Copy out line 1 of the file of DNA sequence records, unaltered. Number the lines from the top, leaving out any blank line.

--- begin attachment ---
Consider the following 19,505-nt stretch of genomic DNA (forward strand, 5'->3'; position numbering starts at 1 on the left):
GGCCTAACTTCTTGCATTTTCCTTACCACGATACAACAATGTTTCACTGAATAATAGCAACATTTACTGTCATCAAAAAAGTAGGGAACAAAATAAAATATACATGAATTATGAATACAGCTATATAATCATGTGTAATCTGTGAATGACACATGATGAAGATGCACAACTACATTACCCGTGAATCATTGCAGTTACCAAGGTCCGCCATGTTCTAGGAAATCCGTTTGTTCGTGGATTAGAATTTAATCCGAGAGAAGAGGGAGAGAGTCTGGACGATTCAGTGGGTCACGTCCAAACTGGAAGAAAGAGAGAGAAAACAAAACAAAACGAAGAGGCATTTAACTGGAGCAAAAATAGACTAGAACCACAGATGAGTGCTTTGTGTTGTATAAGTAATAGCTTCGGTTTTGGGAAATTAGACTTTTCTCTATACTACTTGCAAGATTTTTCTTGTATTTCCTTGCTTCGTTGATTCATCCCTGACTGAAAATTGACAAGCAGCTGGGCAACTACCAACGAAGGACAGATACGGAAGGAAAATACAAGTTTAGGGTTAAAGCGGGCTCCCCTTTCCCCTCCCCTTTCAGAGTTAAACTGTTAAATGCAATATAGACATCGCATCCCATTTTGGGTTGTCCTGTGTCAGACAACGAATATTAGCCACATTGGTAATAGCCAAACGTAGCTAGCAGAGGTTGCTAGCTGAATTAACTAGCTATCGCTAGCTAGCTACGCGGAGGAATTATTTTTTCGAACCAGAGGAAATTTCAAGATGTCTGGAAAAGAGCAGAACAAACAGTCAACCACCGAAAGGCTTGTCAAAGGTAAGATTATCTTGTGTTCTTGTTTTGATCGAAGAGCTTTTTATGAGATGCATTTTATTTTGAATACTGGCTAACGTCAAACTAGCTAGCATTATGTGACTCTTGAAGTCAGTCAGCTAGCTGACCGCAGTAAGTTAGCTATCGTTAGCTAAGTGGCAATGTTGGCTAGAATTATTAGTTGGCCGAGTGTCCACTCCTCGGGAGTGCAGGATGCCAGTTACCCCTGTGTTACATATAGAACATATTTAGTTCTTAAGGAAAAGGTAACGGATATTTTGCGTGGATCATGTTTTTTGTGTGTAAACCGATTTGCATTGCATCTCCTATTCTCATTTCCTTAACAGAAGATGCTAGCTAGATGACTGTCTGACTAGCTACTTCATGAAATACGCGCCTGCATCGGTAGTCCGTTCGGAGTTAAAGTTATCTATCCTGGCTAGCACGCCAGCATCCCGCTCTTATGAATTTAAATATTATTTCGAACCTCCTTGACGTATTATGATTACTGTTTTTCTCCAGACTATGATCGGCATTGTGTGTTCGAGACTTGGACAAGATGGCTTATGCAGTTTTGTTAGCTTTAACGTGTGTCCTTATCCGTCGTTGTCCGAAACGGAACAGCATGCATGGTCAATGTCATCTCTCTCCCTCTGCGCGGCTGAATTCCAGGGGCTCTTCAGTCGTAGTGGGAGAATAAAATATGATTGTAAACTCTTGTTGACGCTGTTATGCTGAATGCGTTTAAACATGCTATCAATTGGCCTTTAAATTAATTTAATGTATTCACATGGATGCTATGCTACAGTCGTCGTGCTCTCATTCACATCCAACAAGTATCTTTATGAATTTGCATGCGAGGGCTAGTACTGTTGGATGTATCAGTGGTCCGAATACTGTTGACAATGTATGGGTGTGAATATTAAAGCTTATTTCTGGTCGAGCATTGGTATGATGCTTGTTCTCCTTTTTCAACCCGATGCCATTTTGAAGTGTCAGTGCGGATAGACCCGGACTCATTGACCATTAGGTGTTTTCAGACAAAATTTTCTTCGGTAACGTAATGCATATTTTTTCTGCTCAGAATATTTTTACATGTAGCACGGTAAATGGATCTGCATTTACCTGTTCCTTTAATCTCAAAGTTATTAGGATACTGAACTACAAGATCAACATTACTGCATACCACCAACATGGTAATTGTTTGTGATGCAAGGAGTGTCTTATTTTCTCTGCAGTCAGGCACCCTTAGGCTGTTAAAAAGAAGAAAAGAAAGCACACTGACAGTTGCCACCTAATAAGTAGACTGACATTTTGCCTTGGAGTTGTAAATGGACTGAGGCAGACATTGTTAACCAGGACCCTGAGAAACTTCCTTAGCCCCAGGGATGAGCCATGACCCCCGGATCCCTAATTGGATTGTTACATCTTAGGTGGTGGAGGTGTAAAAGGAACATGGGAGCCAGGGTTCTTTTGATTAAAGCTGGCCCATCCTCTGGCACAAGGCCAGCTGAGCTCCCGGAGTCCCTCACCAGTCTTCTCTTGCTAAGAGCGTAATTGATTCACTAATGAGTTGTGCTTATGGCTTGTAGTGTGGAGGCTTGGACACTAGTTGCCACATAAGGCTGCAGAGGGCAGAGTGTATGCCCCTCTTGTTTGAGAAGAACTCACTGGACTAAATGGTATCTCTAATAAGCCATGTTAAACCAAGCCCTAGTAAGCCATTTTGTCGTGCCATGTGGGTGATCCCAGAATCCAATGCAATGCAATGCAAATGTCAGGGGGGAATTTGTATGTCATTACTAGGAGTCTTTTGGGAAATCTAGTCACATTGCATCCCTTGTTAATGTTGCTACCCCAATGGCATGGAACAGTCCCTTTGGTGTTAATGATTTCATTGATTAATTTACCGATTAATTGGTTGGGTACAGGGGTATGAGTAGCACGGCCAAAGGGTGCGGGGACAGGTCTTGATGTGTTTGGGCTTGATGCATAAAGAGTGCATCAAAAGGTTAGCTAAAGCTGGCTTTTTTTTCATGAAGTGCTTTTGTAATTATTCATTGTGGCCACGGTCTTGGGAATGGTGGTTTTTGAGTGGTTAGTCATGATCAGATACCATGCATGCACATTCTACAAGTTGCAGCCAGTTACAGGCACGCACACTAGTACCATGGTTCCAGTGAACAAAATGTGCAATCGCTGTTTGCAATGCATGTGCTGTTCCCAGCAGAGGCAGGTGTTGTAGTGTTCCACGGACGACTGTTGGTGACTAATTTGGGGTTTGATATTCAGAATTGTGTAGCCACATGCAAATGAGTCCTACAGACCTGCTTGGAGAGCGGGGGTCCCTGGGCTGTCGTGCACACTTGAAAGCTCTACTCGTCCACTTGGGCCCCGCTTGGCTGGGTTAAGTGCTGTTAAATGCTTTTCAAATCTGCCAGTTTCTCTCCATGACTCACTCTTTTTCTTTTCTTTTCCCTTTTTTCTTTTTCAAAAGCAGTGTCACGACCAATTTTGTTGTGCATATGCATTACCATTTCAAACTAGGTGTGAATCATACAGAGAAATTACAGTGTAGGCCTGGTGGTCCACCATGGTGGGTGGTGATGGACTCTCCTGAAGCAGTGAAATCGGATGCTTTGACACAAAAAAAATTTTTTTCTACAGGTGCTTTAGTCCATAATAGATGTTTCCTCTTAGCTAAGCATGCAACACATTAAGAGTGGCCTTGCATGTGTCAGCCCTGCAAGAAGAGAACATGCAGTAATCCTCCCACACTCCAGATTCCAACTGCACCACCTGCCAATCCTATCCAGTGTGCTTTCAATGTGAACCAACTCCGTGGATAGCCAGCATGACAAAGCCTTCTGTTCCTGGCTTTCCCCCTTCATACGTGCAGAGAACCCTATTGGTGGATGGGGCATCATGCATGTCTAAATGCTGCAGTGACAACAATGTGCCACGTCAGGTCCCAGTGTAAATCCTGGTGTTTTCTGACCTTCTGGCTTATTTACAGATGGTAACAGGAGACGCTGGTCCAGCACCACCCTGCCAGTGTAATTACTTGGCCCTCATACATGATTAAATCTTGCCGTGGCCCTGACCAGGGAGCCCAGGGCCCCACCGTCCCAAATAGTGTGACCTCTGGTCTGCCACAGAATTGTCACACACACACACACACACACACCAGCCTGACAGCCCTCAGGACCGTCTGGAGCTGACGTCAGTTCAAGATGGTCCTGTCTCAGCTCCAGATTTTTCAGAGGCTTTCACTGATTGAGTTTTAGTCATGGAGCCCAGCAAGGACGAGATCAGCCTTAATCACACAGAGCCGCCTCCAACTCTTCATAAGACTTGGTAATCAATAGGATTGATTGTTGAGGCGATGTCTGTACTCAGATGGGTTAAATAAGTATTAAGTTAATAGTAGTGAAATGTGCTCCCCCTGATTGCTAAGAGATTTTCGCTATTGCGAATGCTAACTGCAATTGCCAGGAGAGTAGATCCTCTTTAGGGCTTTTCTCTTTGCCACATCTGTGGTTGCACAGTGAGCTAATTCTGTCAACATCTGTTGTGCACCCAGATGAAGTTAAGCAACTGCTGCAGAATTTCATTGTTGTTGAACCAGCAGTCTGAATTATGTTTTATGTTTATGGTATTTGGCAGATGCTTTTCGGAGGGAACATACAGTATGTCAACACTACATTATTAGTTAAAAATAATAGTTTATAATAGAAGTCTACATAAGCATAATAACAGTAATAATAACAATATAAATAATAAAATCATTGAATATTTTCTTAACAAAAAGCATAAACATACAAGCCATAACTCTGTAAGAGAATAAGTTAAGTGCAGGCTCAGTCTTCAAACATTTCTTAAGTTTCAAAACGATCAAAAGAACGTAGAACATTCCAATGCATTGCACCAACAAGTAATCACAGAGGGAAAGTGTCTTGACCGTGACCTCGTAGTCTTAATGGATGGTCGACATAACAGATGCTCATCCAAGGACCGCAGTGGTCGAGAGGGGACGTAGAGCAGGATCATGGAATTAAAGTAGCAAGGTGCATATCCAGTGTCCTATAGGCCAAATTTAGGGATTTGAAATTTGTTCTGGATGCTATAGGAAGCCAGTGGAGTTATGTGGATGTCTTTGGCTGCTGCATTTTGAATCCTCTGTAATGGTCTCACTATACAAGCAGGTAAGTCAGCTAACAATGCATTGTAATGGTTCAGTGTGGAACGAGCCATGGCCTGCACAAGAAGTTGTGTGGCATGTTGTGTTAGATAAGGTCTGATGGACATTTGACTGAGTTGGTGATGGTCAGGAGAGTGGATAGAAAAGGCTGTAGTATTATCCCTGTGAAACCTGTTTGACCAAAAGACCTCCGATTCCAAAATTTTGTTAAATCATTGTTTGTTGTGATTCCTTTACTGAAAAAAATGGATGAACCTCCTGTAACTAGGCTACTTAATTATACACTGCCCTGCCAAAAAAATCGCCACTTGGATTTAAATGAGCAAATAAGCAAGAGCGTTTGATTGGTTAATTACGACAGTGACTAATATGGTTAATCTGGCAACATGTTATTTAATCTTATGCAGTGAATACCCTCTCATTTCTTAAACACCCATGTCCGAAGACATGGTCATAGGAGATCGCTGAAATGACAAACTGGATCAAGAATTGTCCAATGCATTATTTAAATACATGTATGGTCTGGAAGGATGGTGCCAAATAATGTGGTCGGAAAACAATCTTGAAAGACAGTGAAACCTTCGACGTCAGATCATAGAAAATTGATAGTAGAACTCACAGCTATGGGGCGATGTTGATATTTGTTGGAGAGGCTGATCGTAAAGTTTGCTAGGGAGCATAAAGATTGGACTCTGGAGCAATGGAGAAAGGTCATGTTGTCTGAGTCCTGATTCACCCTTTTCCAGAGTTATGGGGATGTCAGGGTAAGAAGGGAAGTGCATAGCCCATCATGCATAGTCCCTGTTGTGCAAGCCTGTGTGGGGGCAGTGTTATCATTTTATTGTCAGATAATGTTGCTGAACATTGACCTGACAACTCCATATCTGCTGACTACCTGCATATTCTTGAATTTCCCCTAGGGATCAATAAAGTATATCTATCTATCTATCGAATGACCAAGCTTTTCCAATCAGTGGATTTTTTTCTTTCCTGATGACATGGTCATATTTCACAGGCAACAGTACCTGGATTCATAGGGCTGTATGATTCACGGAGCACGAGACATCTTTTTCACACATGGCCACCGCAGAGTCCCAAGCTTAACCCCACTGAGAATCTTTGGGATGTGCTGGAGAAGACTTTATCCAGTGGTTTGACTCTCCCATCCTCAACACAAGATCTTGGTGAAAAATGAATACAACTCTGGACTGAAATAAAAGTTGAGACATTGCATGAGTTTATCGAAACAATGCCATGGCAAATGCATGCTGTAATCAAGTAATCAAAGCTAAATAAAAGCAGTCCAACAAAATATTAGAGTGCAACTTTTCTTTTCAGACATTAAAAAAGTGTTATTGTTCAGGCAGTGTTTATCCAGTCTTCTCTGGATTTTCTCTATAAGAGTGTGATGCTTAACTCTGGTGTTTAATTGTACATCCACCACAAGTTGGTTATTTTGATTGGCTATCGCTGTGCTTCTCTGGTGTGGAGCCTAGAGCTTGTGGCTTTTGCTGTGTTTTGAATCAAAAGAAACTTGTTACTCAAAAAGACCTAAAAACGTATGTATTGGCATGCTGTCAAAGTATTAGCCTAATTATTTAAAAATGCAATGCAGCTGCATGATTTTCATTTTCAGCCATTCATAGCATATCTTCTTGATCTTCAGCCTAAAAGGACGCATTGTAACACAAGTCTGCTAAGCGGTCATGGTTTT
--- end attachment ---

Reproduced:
Consider the following 19,505-nt stretch of genomic DNA (forward strand, 5'->3'; position numbering starts at 1 on the left):